Upgrading to a new operating system is exciting business for nerds like me. A new OS can make a computer seem new again, and everything’s faster, bigger, shinier, and better. That’s why I was extremely pleased with Windows 7, and I installed it as soon as I received a demo copy.
However, before I installed it, I bought a new hard drive. A new hard drive can squeeze even more out of a new operating system, so every few years I check around online and pick one up. Not any hard drive will do–if you want to get the most from Windows 7, you need to buy a quality product.
Here are a few tips for picking out a hard drive for your Windows 7 computer.
Size – Hard drives don’t cost much per gigabyte these days, and as Windows 7 has some awesome media capabilities, it’s a good idea to go for a larger hard drive. To meet the operating requirements of Windows 7, you really only have to have about a 40-60 GB hard drive, but there’s no reason to skew low. 200GB and up is advisable. There are terabyte drives available these days for under $200, but think about what you need. If you’re just going to use Windows 7 for documents and won’t be storing a lot of media, size shouldn’t be a big concern for you. If, on the other hand, you’re a media nut, skew much larger than you’ll need–the tendency is to underestimate how much space you’ll be using with your new hard drive.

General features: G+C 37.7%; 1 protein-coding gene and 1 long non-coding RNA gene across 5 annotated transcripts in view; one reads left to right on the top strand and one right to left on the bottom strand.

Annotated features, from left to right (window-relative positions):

Speed – There are a few numbers you need to consider when thinking about hard drive speed. The first is RPM. This number describes the speed of the platters of the hard drive. You’ll want a hard drive that spins at at least 7200RPM for use with Windows 7. Anything under that, and the operating system won’t be running as fast as it could be running, and you’ll be wasting your computer’s awesome processor. You’ll also want to look at latency speed. Latency speed is a number that represents how long it takes for a hard drive to find a certain bit of data. The lower the number, the better. When you’re down to a few hard drives, look at the latency speed to determine which one’s faster. Even small differences in this number can mean big differences in hard drive and computer performance.
Price – The big one, right? Actually, it’s wise to avoid just going for the cheapest hard drive on the market. Your hard drive is a major computer purchase. It will hold all of your personal data, so you want to buy for quality. Read user reviews, and look for the aforementioned numbers. If a hard drive is getting good reviews and it’s cheap, go for it. Otherwise, steer clear. It’s worth an extra $15 to buy a good hard drive that will get the most out of your new Windows 7 installation.
Do you have any other tips for picking out a hard drive for a Windows 7 computer? Post in our comments section below.